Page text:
Creative Commons license

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This video explains how Creative Commons licenses can be used in conjunction with commercial licensing arrangements.
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Creative Commons licenses are explained in many languages and used around the world, such as pictured here in Cambodia.

A Creative Commons (CC) license is one of several public copyright licenses that enable the free distribution of an otherwise copyrighted work. A CC license is used when an author wants to give people the right to share, use, and build upon a work that they have created. CC provides an author flexibility (for example, they might choose to allow only non-commercial uses of their own work) and protects the people who use or redistribute an author's work from concerns of copyright infringement as long as they abide by the conditions that are specified in the license by which the author distributes the work.

There are several types of CC licenses. The licenses differ by several combinations that condition the terms of distribution. They were initially released on December 16, 2002 by Creative Commons, a U.S. non-profit corporation founded in 2001.

Applicable works

Work licensed under a Creative Commons license is governed by applicable copyright law.[1] This allows Creative Commons licenses to be applied to all work falling under copyright, including: books, plays, movies, music, articles, photographs, blogs, and websites. Creative Commons does not recommend the use of Creative Commons licenses for software.[2]

However, application of a Creative Commons license may not modify the rights allowed by fair use or fair dealing or exert restrictions which violate copyright exceptions.[3] Furthermore, Creative Commons licenses are non-exclusive and non-revocable.[4] Any work or copies of the work obtained under a Creative Commons license may continue to be used under that license.[5]

In the case of works protected by multiple Creative Common licenses, the user may choose either.[6]

Types of licenses

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The second version of the Mayer and Bettle promotional animation explains what Creative Commons is.
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Ordering of CC licenses from most to least open

The CC licenses all grant the "baseline rights", such as the right to distribute the copyrighted work worldwide for non-commercial purposes, and without modification.[7] The details of each of these licenses depends on the version, and comprises a selection out of four conditions:

Icon Right Description
Attribution Attribution (BY) Licensees may copy, distribute, display and perform the work and make derivative works based on it only if they give the author or licensor the credits in the manner specified by these.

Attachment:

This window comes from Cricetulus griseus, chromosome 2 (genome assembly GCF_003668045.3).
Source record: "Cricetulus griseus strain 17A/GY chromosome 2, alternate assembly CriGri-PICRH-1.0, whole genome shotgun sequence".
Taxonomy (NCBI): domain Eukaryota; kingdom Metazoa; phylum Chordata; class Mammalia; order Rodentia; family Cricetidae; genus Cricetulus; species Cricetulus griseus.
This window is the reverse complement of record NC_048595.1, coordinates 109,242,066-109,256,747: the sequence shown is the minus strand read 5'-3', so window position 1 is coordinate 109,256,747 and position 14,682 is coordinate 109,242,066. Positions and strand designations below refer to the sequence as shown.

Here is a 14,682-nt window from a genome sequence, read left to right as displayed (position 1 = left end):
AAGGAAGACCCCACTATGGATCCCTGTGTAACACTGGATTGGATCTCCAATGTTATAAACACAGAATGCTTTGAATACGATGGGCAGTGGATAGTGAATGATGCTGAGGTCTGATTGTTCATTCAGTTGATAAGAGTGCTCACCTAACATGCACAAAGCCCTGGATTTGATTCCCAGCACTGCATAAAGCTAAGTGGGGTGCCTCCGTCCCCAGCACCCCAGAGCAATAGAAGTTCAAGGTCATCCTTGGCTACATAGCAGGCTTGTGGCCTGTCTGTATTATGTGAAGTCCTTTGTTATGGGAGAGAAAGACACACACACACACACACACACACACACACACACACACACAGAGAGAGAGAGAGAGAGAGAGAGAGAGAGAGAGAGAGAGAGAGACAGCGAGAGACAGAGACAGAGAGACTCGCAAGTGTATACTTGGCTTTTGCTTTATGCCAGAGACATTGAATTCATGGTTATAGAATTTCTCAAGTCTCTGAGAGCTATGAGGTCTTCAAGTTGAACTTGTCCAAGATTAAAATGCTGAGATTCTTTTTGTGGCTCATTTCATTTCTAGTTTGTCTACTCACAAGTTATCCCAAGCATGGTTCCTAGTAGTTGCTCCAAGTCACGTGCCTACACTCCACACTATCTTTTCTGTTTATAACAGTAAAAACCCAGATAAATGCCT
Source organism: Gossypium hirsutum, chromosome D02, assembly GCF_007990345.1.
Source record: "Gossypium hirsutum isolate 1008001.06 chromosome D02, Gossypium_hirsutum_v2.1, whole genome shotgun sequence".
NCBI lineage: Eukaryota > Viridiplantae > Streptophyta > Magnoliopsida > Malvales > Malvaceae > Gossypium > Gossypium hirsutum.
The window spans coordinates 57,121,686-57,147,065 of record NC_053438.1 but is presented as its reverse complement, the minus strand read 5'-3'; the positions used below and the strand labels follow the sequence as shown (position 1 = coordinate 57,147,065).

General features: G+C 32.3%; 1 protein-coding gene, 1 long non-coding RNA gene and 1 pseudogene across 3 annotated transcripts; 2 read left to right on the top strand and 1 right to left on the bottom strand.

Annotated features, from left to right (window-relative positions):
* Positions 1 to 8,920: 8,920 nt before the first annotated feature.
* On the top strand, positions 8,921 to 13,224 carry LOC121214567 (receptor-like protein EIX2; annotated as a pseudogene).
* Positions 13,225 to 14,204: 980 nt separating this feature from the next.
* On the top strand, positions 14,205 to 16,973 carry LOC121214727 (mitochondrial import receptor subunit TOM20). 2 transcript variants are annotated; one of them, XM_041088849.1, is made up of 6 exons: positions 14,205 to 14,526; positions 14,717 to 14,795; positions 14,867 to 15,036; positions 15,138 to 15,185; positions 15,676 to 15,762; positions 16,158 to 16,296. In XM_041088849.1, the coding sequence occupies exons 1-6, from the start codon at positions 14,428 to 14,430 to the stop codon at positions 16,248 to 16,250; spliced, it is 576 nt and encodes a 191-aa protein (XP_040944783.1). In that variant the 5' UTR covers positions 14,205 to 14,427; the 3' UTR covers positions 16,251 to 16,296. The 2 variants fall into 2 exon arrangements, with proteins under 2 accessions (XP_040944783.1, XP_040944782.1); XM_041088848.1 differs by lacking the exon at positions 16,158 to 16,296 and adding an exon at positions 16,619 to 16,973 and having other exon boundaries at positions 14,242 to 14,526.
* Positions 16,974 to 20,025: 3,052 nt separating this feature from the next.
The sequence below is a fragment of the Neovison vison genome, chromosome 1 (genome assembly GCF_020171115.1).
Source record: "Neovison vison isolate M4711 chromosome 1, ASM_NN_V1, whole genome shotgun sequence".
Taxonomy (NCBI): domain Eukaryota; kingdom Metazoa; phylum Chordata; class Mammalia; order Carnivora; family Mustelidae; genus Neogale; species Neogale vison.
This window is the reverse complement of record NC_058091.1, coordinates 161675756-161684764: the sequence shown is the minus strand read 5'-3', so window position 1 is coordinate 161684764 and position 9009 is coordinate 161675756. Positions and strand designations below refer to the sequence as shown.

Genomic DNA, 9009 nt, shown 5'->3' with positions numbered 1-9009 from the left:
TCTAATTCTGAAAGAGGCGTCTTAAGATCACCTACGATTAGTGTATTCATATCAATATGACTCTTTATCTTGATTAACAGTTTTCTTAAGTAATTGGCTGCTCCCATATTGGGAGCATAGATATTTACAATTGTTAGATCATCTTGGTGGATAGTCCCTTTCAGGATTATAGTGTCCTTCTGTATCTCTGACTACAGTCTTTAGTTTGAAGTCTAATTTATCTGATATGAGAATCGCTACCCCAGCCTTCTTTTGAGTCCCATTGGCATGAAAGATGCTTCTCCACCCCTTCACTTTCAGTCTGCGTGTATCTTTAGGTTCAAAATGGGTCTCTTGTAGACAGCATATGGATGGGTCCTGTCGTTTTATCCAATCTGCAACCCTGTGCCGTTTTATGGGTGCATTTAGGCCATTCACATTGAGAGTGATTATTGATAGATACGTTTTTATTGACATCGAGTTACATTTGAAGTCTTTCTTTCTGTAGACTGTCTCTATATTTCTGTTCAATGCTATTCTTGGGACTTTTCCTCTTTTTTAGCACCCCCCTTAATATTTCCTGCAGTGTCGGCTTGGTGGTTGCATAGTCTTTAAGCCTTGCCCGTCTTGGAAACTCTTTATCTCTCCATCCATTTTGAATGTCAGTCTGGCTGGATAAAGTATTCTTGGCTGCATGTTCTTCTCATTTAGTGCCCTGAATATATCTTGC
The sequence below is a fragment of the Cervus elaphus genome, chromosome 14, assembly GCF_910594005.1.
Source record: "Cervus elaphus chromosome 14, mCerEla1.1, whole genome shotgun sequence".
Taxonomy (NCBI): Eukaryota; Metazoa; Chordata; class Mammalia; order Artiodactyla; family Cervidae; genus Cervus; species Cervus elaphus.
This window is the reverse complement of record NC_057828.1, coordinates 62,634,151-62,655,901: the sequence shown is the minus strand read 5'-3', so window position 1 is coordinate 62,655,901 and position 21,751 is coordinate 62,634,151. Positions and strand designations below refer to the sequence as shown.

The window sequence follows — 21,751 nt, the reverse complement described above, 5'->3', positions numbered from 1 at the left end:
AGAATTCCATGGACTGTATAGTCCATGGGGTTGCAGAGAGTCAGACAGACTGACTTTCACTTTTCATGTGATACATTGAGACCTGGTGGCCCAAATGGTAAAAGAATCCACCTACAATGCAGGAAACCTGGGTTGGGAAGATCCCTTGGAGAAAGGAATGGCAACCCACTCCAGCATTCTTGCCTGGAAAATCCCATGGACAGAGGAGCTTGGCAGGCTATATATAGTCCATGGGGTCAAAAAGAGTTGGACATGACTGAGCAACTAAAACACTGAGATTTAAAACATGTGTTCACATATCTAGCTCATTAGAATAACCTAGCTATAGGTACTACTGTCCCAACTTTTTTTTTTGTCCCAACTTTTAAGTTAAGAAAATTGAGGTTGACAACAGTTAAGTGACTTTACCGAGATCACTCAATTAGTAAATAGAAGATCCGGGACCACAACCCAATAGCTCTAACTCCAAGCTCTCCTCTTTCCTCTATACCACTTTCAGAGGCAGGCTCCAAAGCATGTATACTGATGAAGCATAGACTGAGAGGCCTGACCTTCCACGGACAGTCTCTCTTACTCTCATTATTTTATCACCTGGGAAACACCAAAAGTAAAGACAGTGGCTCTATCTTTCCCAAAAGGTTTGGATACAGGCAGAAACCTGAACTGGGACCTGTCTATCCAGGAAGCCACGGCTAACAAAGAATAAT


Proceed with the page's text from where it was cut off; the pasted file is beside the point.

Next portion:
Share-alike Share-alike (SA) Licensees may distribute derivative works only under a license identical to the license that governs the original work. (See also copyleft.)
Non-commercial Non-commercial (NC) Licensees may copy, distribute, display, and perform the work and make derivative works based on it only for non-commercial purposes.
Non-derivative No Derivative Works (ND) Licensees may copy, distribute, display and perform only verbatim copies of the work, not derivative works based on it.

Source:[8]

The last two clauses are not free content licenses, according to definitions such as DFSG or the Free Software Foundation's standards, and cannot be used in contexts that require these freedoms, such as Wikipedia. For software, Creative Commons includes three free licenses created by other institutions: the BSD License, the GNU LGPL, and the GNU GPL.[9]

Mixing and matching these conditions produces sixteen possible combinations, of which eleven are valid Creative Commons licenses and five are not. Of the five invalid combinations, four include both the "nd" and "sa" clauses, which are mutually exclusive; and one includes none of the clauses. Of the eleven valid combinations, the five that lack the "by" clause have been retired because 98% of licensors requested attribution, though they do remain available for reference on the website.[10][11][12] This leaves six regularly used licenses:

Seven regularly used licenses

Icon Description Acronym Free/Libre
CC0 icon Freeing content globally without restrictions CC0 Yes
CC-BY icon Attribution alone BY Yes
CC-BY-SA icon Attribution + ShareAlike BY-SA Yes
CC-by-NC icon Attribution + Noncommercial BY-NC No
CC-BY-ND icon Attribution + NoDerivatives BY-ND No
CC-BY-NC-SA icon Attribution + Noncommercial + ShareAlike BY-NC-SA No
CC-BY-NC-ND icon Attribution + Noncommercial + NoDerivatives BY-NC-ND No

Sources:[12][13]

For example, the Creative Commons Attribution (BY) license allows one to share and remix (create derivative works), even for commercial use, so long as attribution is given.[14]

Version 4.0 and international use

The original non-localized Creative Commons licenses were written with the U.S. legal system in mind, so the wording could be incompatible within different local legislations and render the licenses unenforceable in various jurisdictions. To address this issue, Creative Commons asked its affiliates to translate the various licenses to reflect local laws in a process called "porting."[15] As of July 2011, Creative Commons licenses have been ported to over 50 jurisdictions worldwide.[16]

The latest version 4.0 of the Creative Commons licenses, released on November 25, 2013, are generic licenses that are applicable to most jurisdictions and do not usually require ports.[17][18][19][20] No new ports have been implemented in version 4.0 of the license.[21] Version 4.0 discourages using ported versions and instead acts as a single global license.[22]

Rights

Attribution